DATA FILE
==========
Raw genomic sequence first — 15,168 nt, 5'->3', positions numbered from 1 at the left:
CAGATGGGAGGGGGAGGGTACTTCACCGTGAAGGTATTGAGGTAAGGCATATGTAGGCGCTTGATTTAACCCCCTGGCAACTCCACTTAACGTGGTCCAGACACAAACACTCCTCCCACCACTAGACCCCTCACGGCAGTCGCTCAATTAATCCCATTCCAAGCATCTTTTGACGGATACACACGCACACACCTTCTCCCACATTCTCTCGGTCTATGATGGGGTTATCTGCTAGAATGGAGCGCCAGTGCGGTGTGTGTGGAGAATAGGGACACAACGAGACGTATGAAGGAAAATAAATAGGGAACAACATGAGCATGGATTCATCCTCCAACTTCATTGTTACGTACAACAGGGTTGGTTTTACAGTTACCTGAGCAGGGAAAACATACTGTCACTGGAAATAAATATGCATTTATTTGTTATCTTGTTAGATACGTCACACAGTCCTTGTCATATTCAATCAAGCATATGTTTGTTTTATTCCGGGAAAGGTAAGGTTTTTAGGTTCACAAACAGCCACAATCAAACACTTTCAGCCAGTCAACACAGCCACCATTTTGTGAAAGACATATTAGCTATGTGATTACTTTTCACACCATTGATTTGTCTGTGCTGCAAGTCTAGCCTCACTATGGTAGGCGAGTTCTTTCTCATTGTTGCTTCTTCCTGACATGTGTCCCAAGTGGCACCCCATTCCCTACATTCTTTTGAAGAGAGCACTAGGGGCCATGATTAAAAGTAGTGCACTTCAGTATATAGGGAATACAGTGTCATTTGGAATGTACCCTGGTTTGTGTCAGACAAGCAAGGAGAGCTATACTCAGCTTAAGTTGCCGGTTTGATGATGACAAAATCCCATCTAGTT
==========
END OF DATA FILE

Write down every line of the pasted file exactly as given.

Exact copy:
Raw genomic sequence first — 15,168 nt, 5'->3', positions numbered from 1 at the left:
CAGATGGGAGGGGGAGGGTACTTCACCGTGAAGGTATTGAGGTAAGGCATATGTAGGCGCTTGATTTAACCCCCTGGCAACTCCACTTAACGTGGTCCAGACACAAACACTCCTCCCACCACTAGACCCCTCACGGCAGTCGCTCAATTAATCCCATTCCAAGCATCTTTTGACGGATACACACGCACACACCTTCTCCCACATTCTCTCGGTCTATGATGGGGTTATCTGCTAGAATGGAGCGCCAGTGCGGTGTGTGTGGAGAATAGGGACACAACGAGACGTATGAAGGAAAATAAATAGGGAACAACATGAGCATGGATTCATCCTCCAACTTCATTGTTACGTACAACAGGGTTGGTTTTACAGTTACCTGAGCAGGGAAAACATACTGTCACTGGAAATAAATATGCATTTATTTGTTATCTTGTTAGATACGTCACACAGTCCTTGTCATATTCAATCAAGCATATGTTTGTTTTATTCCGGGAAAGGTAAGGTTTTTAGGTTCACAAACAGCCACAATCAAACACTTTCAGCCAGTCAACACAGCCACCATTTTGTGAAAGACATATTAGCTATGTGATTACTTTTCACACCATTGATTTGTCTGTGCTGCAAGTCTAGCCTCACTATGGTAGGCGAGTTCTTTCTCATTGTTGCTTCTTCCTGACATGTGTCCCAAGTGGCACCCCATTCCCTACATTCTTTTGAAGAGAGCACTAGGGGCCATGATTAAAAGTAGTGCACTTCAGTATATAGGGAATACAGTGTCATTTGGAATGTACCCTGGTTTGTGTCAGACAAGCAAGGAGAGCTATACTCAGCTTAAGTTGCCGGTTTGATGATGACAAAATCCCATCTAGTT